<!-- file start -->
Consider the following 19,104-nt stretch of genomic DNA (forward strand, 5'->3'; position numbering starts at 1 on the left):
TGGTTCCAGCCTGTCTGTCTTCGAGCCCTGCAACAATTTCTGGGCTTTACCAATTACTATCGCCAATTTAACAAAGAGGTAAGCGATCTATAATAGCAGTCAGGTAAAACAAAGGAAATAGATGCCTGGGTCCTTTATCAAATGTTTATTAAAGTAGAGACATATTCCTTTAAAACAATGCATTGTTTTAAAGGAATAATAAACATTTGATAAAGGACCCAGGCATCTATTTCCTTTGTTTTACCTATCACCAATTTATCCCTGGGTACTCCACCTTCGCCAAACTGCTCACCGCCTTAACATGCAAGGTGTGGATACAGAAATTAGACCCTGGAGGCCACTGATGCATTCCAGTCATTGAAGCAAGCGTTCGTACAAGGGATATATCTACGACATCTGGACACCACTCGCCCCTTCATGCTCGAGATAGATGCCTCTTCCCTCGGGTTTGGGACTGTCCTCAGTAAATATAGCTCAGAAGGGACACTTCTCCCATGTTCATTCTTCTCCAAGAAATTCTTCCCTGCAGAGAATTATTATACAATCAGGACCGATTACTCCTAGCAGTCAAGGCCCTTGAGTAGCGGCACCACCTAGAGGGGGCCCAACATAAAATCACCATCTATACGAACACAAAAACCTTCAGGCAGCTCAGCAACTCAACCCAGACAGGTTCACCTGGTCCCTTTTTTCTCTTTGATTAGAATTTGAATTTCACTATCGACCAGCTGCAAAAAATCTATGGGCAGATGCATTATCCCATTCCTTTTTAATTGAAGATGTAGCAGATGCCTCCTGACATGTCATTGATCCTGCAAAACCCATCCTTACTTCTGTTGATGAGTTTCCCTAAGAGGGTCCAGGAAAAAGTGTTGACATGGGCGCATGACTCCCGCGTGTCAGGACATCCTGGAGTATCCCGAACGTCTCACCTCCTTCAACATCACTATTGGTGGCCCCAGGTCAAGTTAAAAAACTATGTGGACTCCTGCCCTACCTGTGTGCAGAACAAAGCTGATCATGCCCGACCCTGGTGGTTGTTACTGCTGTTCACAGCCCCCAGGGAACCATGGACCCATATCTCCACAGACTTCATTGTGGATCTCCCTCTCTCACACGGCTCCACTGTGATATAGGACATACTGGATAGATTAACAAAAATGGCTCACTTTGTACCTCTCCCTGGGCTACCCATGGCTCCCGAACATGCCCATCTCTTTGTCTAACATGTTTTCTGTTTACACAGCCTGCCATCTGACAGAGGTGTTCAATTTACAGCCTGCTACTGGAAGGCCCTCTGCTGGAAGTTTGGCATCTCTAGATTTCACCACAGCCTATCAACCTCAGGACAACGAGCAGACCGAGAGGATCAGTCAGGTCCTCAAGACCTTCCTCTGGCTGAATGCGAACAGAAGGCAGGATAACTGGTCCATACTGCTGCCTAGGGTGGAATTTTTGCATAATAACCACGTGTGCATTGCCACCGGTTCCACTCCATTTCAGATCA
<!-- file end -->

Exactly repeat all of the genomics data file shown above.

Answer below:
Consider the following 19,104-nt stretch of genomic DNA (forward strand, 5'->3'; position numbering starts at 1 on the left):
TGGTTCCAGCCTGTCTGTCTTCGAGCCCTGCAACAATTTCTGGGCTTTACCAATTACTATCGCCAATTTAACAAAGAGGTAAGCGATCTATAATAGCAGTCAGGTAAAACAAAGGAAATAGATGCCTGGGTCCTTTATCAAATGTTTATTAAAGTAGAGACATATTCCTTTAAAACAATGCATTGTTTTAAAGGAATAATAAACATTTGATAAAGGACCCAGGCATCTATTTCCTTTGTTTTACCTATCACCAATTTATCCCTGGGTACTCCACCTTCGCCAAACTGCTCACCGCCTTAACATGCAAGGTGTGGATACAGAAATTAGACCCTGGAGGCCACTGATGCATTCCAGTCATTGAAGCAAGCGTTCGTACAAGGGATATATCTACGACATCTGGACACCACTCGCCCCTTCATGCTCGAGATAGATGCCTCTTCCCTCGGGTTTGGGACTGTCCTCAGTAAATATAGCTCAGAAGGGACACTTCTCCCATGTTCATTCTTCTCCAAGAAATTCTTCCCTGCAGAGAATTATTATACAATCAGGACCGATTACTCCTAGCAGTCAAGGCCCTTGAGTAGCGGCACCACCTAGAGGGGGCCCAACATAAAATCACCATCTATACGAACACAAAAACCTTCAGGCAGCTCAGCAACTCAACCCAGACAGGTTCACCTGGTCCCTTTTTTCTCTTTGATTAGAATTTGAATTTCACTATCGACCAGCTGCAAAAAATCTATGGGCAGATGCATTATCCCATTCCTTTTTAATTGAAGATGTAGCAGATGCCTCCTGACATGTCATTGATCCTGCAAAACCCATCCTTACTTCTGTTGATGAGTTTCCCTAAGAGGGTCCAGGAAAAAGTGTTGACATGGGCGCATGACTCCCGCGTGTCAGGACATCCTGGAGTATCCCGAACGTCTCACCTCCTTCAACATCACTATTGGTGGCCCCAGGTCAAGTTAAAAAACTATGTGGACTCCTGCCCTACCTGTGTGCAGAACAAAGCTGATCATGCCCGACCCTGGTGGTTGTTACTGCTGTTCACAGCCCCCAGGGAACCATGGACCCATATCTCCACAGACTTCATTGTGGATCTCCCTCTCTCACACGGCTCCACTGTGATATAGGACATACTGGATAGATTAACAAAAATGGCTCACTTTGTACCTCTCCCTGGGCTACCCATGGCTCCCGAACATGCCCATCTCTTTGTCTAACATGTTTTCTGTTTACACAGCCTGCCATCTGACAGAGGTGTTCAATTTACAGCCTGCTACTGGAAGGCCCTCTGCTGGAAGTTTGGCATCTCTAGATTTCACCACAGCCTATCAACCTCAGGACAACGAGCAGACCGAGAGGATCAGTCAGGTCCTCAAGACCTTCCTCTGGCTGAATGCGAACAGAAGGCAGGATAACTGGTCCATACTGCTGCCTAGGGTGGAATTTTTGCATAATAACCACGTGTGCATTGCCACCGGTTCCACTCCATTTCAGATCA